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Monday, Jan. 26, 2015

A stroll through Okeena Park with arboretum manager Mary Beth Sheppard

Thursday, January 10, 2013

(Photo)
The College Bed at Okeena Park comes to life in the springtime.
On a beautiful, crisp, early November morning, Mary Beth and I met at Okeena Park to label trees for Level II Arboretum certification. Since the weather was so fine, we took a stroll through the south end of the park and noted all the beauty and history there.

The bed closest to the college has been aptly called the College Bed. One of the first master gardeners (class of 2001) laid out the bed with brick pavers and planted an assortment of plants, melampodium, day lilies, and The Fairy rose, all of which remain. Leadership Dyer County later added the signage. Alderman Bob Dean was instrumental in having a water spigot added to the beds in 2006; then, Mary Beth added the Carissa hollies. The Master Gardener sign was added in 2007.

The old, aristocratic dogwood central to the bed is declining in health. Mary Beth treats the tree annually each fall with Bayer Advantage which includes fertilizer and insecticide to kill the borers common to dogwood trees. A mockingbird claimed the top of the tree and likes to sit and talk to a worker weeding or planting in the bed. Perennials of blackberry lily, coneflowers (both white and purple), chrysanthemums, coreopsis, Lenten roses (hellebores), Verbena bonariensis, various daffodils, peonies, day lilies, French hollyhocks, iris, and azaleas have been added. In the fall, seeds for spring annuals of larkspur, poppies, gomphrena, and celosia are sown (or self-sow). Pansies are added in October and tulip bulbs go into the ground during the first few days of December. Around the end of January, the Lenten roses begin to bloom followed by the pansies, daffodils, iris, peonies, larkspur, poppies, day lilies and roses. There is a plant or flower for passersby to enjoy for every season. This bed is maintained by master gardeners Sherry Dunlap and Kim Rhodes.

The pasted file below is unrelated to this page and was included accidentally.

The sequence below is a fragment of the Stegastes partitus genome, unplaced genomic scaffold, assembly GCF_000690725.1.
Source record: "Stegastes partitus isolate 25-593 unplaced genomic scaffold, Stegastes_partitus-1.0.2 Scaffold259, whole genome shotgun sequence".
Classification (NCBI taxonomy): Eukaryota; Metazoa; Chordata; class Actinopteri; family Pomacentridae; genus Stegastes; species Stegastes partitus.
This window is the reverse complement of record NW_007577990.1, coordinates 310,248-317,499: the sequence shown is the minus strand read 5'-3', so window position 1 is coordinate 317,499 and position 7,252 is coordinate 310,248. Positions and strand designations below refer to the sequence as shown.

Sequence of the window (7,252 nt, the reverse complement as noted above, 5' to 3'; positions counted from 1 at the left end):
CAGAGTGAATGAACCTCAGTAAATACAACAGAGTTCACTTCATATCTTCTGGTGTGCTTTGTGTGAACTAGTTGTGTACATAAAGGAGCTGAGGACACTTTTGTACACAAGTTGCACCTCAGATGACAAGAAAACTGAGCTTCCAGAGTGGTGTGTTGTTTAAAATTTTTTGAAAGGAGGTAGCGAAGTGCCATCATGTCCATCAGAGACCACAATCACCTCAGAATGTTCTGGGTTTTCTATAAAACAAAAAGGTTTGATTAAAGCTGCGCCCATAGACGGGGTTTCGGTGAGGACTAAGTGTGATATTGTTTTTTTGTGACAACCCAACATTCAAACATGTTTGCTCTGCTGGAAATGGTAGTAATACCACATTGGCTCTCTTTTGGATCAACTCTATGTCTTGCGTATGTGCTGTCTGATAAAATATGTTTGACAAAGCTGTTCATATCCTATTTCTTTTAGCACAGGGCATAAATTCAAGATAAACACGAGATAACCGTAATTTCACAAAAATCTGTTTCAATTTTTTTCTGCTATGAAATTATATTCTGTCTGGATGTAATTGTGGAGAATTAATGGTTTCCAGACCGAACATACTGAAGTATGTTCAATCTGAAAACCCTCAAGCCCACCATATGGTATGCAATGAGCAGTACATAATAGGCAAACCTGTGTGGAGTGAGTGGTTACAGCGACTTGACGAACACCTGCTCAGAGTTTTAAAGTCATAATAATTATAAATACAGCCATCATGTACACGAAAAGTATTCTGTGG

A new addition, Sweet Bay Magnolia, Magnolia virginina, is just north of the College Bed. Creamy white blooms emit a sweet lemony fragrance in June. Grow this near an outdoor living area to enjoy its fragrance.

(Photo)
This Shumard Oak, Quercus shumardii, is a fast-growing oak located in Okeena Park whose leaves transform to reddish orange in the fall.
A couple of Fringetrees, Chinanethus virginicus, sometimes called granny graybeard, stand close by. A wonderful landscape tree for a small yard, it sports shiny, lustrous, green leaves most of the year with white, fragrant panicle blooms appearing in the spring. It is one of our most beautiful native trees, slow growing and like forsythia, belonging to the olive family. Carol Reese, UT Agricultural consultant, suggests the Chinese Fringetree, chinesis, as a better variety for quality of bloom.

As we head up the walking trail toward the swimming pool, there is a row of crape myrtles, Lagerstroemia indica, spreading their wings rather than growing tall. These are another reason not to commit 'crape murder' by destroying the natural grace of the limbs that are laden all summer with watermelon-colored blooms. The bark becomes a prominent feature as exfoliation increases the tones, texture, and mottling of the trunk.

Neighboring the Fringetrees and displaying beautiful, tawny fall foliage is a chestnut oak, Quercus montana. On the left side of the trail stands Nutall Oak, Quercus nuttalli, one of the fastest growing oak trees. The Laurel Oak, Quercus hemisphaerica, is the newest of the oaks on the left side of the trail. The Shumard oak, Quercus shumardii, is another fast-growing oak whose leaves transform to reddish orange in the fall. These trees withstand drought once established and provide fruit and shelter for wildlife.

(Photo)
Japanese maple, Bloodgood, at Okeena Park in fall 2012.